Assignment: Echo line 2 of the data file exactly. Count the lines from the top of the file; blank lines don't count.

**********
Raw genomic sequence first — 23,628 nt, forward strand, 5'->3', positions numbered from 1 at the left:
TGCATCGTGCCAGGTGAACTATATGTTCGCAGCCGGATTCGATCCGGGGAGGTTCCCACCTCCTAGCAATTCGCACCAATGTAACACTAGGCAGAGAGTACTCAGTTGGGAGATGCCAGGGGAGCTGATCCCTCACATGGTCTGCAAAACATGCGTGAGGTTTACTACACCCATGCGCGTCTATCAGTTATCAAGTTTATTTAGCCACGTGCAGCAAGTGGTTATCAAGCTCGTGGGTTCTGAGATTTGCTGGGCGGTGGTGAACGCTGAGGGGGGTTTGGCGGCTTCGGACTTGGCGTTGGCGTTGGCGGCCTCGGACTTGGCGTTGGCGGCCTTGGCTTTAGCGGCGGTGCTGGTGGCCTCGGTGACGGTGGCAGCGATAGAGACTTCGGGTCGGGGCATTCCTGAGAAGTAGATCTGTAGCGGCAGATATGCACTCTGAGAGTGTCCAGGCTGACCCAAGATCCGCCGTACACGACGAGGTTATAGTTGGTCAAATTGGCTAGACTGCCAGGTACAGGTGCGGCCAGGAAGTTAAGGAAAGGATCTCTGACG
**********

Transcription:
TGCATCGTGCCAGGTGAACTATATGTTCGCAGCCGGATTCGATCCGGGGAGGTTCCCACCTCCTAGCAATTCGCACCAATGTAACACTAGGCAGAGAGTACTCAGTTGGGAGATGCCAGGGGAGCTGATCCCTCACATGGTCTGCAAAACATGCGTGAGGTTTACTACACCCATGCGCGTCTATCAGTTATCAAGTTTATTTAGCCACGTGCAGCAAGTGGTTATCAAGCTCGTGGGTTCTGAGATTTGCTGGGCGGTGGTGAACGCTGAGGGGGGTTTGGCGGCTTCGGACTTGGCGTTGGCGTTGGCGGCCTCGGACTTGGCGTTGGCGGCCTTGGCTTTAGCGGCGGTGCTGGTGGCCTCGGTGACGGTGGCAGCGATAGAGACTTCGGGTCGGGGCATTCCTGAGAAGTAGATCTGTAGCGGCAGATATGCACTCTGAGAGTGTCCAGGCTGACCCAAGATCCGCCGTACACGACGAGGTTATAGTTGGTCAAATTGGCTAGACTGCCAGGTACAGGTGCGGCCAGGAAGTTAAGGAAAGGATCTCTGACG